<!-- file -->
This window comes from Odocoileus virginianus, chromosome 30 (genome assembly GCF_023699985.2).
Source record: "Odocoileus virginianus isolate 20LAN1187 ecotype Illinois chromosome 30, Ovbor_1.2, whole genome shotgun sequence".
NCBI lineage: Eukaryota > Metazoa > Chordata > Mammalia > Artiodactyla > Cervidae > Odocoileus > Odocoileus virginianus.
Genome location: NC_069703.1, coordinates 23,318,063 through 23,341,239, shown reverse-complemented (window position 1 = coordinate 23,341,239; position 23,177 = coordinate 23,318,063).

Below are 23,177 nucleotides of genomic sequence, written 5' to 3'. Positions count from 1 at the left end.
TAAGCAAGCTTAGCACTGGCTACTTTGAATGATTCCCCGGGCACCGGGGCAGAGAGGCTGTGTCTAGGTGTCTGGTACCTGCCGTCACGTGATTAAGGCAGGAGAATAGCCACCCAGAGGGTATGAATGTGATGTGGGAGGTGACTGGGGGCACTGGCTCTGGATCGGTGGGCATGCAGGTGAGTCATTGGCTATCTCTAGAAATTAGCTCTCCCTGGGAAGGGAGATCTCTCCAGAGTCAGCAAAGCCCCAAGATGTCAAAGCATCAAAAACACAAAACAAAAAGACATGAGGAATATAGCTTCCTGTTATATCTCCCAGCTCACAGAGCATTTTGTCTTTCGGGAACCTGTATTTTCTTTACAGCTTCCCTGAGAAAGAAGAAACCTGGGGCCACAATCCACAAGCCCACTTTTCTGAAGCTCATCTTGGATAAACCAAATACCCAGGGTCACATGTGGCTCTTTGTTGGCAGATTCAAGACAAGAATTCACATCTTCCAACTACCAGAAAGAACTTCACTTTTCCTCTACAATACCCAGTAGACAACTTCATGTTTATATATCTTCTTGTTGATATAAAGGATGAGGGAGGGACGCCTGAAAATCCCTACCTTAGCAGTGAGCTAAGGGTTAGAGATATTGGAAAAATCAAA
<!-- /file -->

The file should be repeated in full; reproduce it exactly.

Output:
This window comes from Odocoileus virginianus, chromosome 30 (genome assembly GCF_023699985.2).
Source record: "Odocoileus virginianus isolate 20LAN1187 ecotype Illinois chromosome 30, Ovbor_1.2, whole genome shotgun sequence".
NCBI lineage: Eukaryota > Metazoa > Chordata > Mammalia > Artiodactyla > Cervidae > Odocoileus > Odocoileus virginianus.
Genome location: NC_069703.1, coordinates 23,318,063 through 23,341,239, shown reverse-complemented (window position 1 = coordinate 23,341,239; position 23,177 = coordinate 23,318,063).

Below are 23,177 nucleotides of genomic sequence, written 5' to 3'. Positions count from 1 at the left end.
TAAGCAAGCTTAGCACTGGCTACTTTGAATGATTCCCCGGGCACCGGGGCAGAGAGGCTGTGTCTAGGTGTCTGGTACCTGCCGTCACGTGATTAAGGCAGGAGAATAGCCACCCAGAGGGTATGAATGTGATGTGGGAGGTGACTGGGGGCACTGGCTCTGGATCGGTGGGCATGCAGGTGAGTCATTGGCTATCTCTAGAAATTAGCTCTCCCTGGGAAGGGAGATCTCTCCAGAGTCAGCAAAGCCCCAAGATGTCAAAGCATCAAAAACACAAAACAAAAAGACATGAGGAATATAGCTTCCTGTTATATCTCCCAGCTCACAGAGCATTTTGTCTTTCGGGAACCTGTATTTTCTTTACAGCTTCCCTGAGAAAGAAGAAACCTGGGGCCACAATCCACAAGCCCACTTTTCTGAAGCTCATCTTGGATAAACCAAATACCCAGGGTCACATGTGGCTCTTTGTTGGCAGATTCAAGACAAGAATTCACATCTTCCAACTACCAGAAAGAACTTCACTTTTCCTCTACAATACCCAGTAGACAACTTCATGTTTATATATCTTCTTGTTGATATAAAGGATGAGGGAGGGACGCCTGAAAATCCCTACCTTAGCAGTGAGCTAAGGGTTAGAGATATTGGAAAAATCAAA